May 20/14: AA CTV-01. The 1st SM-3 launch from an Aegis Ashore facility takes place at the Pacific Missile Range Facility test site in Kauai, Hawaii. It’s a live SM-3 Block IB launch, but not a live intercept, since they’re only using a simulated target. The main goal is ensuring that all systems work when they’re transferred to land. Sources: US MDA, “Standard Missile Completes First Test Launch from Aegis Ashore Test Site” | Lockheed Martin, “Aegis Ashore Achieves Major Test Milestone for Worldwide Ballistic Missile Defense System” | Raytheon, “Aegis Ashore Launches Standard Missile-3 for First Time”.
1st Aegis Ashore launch
April 11/14: GAO Report. The Pentagon has been reluctant to develop a life-cycle cost estimate for BMD in Europe, on the dubious grounds that it isn’t a separate program. that’s why GAO-14-314 concerns itself with EPAA’s costs and implementation issues.
PATRIOT and AN/TPY-2 deployments have already shown weaknesses. The Turkish PATRIOT batteries faced roadblocks involving deployment when they arrived in December 2011. Other issues included training to different NATO engagement procedures, information-sharing uncertainties, soldiers deployed to cold mountaintops in tents that couldn’t handle the conditions, and poor local roads that could be dangerous. Build-out of longer-term infrastructure won’t even begin until mid-2014. The TPY-2 radar deployments to Turkey (2011) and CENTCOM (2013), meanwhile, still can’t share information and work together, because that hasn’t been worked out.
For Aegis Ashore, previous reports (q.v. April 26/13) have mentioned the AN/SPY-1D radar’s conflicts with local civil frequency usage. That’s largely worked out now in Romania, but not in Poland. Indeed, the Poles are about to issue commercial licenses for key radar frequencies, which would complicate things even more. It doesn’t get easier to handle all of this when US Strategic Command, European Command, MDA, and the Navy all claim roles in each deployment.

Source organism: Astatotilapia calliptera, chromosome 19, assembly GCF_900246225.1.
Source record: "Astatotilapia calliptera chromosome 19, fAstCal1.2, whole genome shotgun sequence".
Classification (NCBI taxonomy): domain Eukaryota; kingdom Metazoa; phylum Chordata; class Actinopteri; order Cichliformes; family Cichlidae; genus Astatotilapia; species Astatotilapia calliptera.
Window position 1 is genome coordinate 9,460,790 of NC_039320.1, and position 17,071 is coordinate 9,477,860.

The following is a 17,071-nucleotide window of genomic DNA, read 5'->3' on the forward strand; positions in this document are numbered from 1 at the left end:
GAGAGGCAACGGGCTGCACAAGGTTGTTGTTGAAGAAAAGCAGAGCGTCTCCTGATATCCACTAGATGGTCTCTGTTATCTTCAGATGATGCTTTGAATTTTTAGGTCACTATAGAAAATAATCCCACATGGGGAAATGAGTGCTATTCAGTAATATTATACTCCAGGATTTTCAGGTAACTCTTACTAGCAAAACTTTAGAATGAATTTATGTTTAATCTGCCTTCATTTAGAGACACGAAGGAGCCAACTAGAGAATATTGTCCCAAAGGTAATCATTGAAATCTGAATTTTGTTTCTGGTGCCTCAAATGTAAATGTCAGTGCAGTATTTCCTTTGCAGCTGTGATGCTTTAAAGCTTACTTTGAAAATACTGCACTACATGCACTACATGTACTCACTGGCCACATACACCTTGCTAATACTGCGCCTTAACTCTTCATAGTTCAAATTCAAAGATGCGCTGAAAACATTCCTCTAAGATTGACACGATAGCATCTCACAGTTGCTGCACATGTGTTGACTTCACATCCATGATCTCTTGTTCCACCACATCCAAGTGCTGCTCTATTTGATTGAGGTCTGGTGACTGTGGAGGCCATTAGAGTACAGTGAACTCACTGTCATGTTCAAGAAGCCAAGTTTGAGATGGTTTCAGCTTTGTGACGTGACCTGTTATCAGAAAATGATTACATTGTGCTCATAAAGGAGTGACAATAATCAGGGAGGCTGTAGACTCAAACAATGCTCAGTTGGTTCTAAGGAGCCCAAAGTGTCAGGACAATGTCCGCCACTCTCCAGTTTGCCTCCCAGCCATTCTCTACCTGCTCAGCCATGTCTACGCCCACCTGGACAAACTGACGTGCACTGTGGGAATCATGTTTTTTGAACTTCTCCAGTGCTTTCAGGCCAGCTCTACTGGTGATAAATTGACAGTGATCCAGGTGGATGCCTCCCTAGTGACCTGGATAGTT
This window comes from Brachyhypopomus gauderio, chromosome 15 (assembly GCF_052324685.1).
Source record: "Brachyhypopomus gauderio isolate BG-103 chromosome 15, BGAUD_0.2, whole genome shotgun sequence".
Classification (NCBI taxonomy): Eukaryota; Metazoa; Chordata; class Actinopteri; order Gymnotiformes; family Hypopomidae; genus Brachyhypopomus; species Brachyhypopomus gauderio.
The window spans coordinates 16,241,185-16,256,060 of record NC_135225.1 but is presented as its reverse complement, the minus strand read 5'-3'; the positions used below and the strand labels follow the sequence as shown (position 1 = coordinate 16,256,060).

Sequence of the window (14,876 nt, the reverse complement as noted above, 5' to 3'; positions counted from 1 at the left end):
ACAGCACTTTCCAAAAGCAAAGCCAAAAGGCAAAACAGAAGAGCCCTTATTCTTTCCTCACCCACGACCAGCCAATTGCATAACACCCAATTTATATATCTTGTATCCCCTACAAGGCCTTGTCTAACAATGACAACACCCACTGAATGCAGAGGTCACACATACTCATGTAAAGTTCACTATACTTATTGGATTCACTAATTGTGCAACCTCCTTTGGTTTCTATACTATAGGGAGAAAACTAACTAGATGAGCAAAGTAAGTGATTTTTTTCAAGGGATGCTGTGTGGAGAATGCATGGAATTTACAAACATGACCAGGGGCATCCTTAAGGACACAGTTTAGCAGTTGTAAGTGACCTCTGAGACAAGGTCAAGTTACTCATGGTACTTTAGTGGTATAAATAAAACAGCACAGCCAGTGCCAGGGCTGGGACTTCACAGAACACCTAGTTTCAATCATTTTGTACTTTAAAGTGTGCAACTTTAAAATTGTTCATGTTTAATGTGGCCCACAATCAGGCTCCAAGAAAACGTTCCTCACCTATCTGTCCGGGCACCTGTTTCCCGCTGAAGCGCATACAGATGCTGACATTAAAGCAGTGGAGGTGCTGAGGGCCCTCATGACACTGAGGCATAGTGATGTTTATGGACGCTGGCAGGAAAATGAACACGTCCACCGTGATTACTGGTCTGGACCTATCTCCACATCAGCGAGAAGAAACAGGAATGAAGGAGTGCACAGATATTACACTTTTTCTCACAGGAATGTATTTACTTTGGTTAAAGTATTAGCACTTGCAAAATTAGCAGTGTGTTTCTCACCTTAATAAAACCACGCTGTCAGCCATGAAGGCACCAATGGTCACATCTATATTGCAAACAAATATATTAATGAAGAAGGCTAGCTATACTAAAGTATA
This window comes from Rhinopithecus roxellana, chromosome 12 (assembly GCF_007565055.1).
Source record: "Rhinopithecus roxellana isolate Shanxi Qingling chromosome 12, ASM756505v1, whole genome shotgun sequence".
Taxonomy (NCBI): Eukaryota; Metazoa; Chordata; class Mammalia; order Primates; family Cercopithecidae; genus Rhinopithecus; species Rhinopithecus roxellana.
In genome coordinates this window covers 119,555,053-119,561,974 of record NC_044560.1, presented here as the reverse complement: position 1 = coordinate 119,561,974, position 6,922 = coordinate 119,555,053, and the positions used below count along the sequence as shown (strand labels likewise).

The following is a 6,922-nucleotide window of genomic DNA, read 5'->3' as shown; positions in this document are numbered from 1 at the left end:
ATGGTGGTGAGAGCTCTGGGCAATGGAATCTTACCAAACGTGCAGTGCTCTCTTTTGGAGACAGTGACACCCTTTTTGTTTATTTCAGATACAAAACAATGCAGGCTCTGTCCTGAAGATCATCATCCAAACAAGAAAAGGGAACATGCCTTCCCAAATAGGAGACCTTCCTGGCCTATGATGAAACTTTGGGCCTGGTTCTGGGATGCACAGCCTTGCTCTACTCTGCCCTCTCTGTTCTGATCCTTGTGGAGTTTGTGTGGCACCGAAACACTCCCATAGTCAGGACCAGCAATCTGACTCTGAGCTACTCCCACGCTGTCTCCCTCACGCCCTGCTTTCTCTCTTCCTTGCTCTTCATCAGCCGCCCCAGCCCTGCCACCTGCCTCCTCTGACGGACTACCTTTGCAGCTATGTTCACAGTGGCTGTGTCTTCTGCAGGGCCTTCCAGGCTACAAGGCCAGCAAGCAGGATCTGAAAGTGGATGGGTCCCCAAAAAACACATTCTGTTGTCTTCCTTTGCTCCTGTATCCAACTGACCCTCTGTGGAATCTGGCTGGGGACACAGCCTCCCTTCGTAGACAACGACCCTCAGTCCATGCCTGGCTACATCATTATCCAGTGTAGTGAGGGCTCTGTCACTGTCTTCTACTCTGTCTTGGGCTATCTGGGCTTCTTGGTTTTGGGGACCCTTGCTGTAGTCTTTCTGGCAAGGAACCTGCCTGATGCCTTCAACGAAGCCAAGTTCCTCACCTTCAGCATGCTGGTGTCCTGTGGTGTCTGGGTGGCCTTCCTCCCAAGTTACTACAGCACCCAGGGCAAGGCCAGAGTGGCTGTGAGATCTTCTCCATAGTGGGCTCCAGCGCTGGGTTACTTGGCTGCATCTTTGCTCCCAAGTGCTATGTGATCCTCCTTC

On the cost side, the US Navy will take over maintenance and operation of both European Aegis Ashore sites in 2018, but they haven’t developed a joint 25-year O&M estimate. There are also gaps concerning other BMD elements. The Army is estimating $61 million to support the Turkish TPY-2 radar, and $1.2 billion over 20 years. This assumes contractor support throughout, but different arrangements might be better and cheaper. A full analysis is expected in FY 2015. THAAD batteries have an estimated O&M cost of $6.5 billion over 20 years, but that $325 million per year involves basing in the USA. Costs for basing in Europe are expected to be higher. How much higher? We don’t know, because the US MDA and US Army can’t agree on how to do the analysis.
April 9/14: Speed up? Vice Adm. James Syring of the US Missile Defense Agency responds to speculation by saying that they could speed up the deployment of Poland’s Aegis Ashore installation in response to Russia’s invasion of Crimea, but:
“We’d need some additional funds in the budget, and we’d need to move up the development of the [SM-3 Block] IIA,”
The first part of the statement is true. Given the likely cost of the SM-3 Block 1B missiles, and known costs for the facility, it will take somewhere between $400 – 500 million to fully pay for an operational site. The second part of Syring’s statement, however, is wishful thinking. Unless development is being slow-walked and funds are the primary bottleneck, extra funds have a very limited effect in moving up a project’s development. The SM-3 Block IIA isn’t the type of project that will get much benefit. Sources: Defense News, “US May Accelerate Deployment of Missile Defense System in Poland”.
April 8/14: CRS Report. The Congressional Research Service updates their backgrounder covering the Aegis Ballistic Missile Defense system, which includes the EPAA. They confirm DID’s charts regarding these areas, though CRS doesn’t divide general naval BMD from the land-based European implementation.
They do have some pointed questions for Europe, however, proposing a calculation of relative American vs. European total contributions to European missile defense, and asking “Why should European countries not pay a greater share of the cost of the EPAA, since the primary purpose of the EPAA is to defend Europe against theater-range missiles?” That’s a different attitude.
Meanwhile, the FY 2015 budget cuts 132 SM-3 missiles from the FY 2014 budget’s 2015-2018 buys, and it will also change the composition and makeup of the naval BMD fleet via slower upgrades, and the mothballing of 4 BMD cruisers. Congress will want to know what effect that will have on overall capabilities, but asking the military will be pointless.
April 1/14: GAO Report. GAO-14-351 focuses on acquisition goals and reporting for missile defense in general. Most of the key findings for EPAA have already been covered recently, but the program is concerned about flight test delays and cancelations affecting Aegis Ashore, while adding that a 17 month delay in the modernized Aegis system is at a problematic point:
“Discovery of software defects continues to outpace the program’s ability to fix them; fixes may have to be implemented after software is delivered.”